How low cost flights killed night trains

There are very few night trains left in Europe. In Europe, the network of slow night trains has largely been dismantled.  Cheap air fares have just about killed them off – and it is hard to see how the trend will be reversed. Night trains are considered a niche market, expensive, nostalgic. Passengers prefer air to rail, which is considered too expensive and too slow. The trend is the same all across Europe, and elsewhere. Even low cost buses are helping to destroy the market for long distance, night, train travel. The trains depend on a railway line whose maintenance has to be paid; the plane, in the sky, is flying on its own – and electricity, which propels trains, is not a cheap fuel. Aviation generally pays no tax for its fuel.  In France, over the past ten years, TGV (high-speed train) traffic has remained sluggish, while the number of air passengers has risen 20%. In Italy, despite the success of TGVs and competition between two operators, the long-distance rail offer has barely developed in twenty years.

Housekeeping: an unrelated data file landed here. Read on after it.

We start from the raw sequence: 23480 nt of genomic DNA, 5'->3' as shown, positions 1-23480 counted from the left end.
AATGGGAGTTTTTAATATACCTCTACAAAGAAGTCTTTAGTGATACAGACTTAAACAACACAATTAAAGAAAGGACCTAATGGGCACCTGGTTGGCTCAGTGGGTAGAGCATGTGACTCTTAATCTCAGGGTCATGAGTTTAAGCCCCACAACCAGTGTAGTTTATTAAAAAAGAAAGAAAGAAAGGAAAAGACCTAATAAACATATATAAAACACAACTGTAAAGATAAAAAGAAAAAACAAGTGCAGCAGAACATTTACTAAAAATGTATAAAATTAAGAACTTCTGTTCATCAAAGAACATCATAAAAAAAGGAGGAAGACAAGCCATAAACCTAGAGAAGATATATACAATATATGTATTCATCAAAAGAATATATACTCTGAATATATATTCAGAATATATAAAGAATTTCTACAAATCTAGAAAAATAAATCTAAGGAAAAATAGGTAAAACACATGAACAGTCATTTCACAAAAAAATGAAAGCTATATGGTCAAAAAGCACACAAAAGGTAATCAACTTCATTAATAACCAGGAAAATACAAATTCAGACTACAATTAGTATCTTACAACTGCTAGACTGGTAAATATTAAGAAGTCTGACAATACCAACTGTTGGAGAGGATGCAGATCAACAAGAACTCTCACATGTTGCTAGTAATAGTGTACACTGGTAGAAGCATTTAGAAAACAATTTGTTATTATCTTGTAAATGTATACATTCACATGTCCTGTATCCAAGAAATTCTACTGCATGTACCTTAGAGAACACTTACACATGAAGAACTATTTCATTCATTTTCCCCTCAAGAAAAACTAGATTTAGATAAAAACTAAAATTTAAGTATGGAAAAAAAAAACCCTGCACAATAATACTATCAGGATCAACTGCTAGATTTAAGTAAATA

More than 80% of flights departing from Switzerland serve a European destination and 40% of them travel a distance of less than 800 km, “feasible by train”.

But with the continuing availability of ultra-cheap air travel, people are unlikely to choose rail.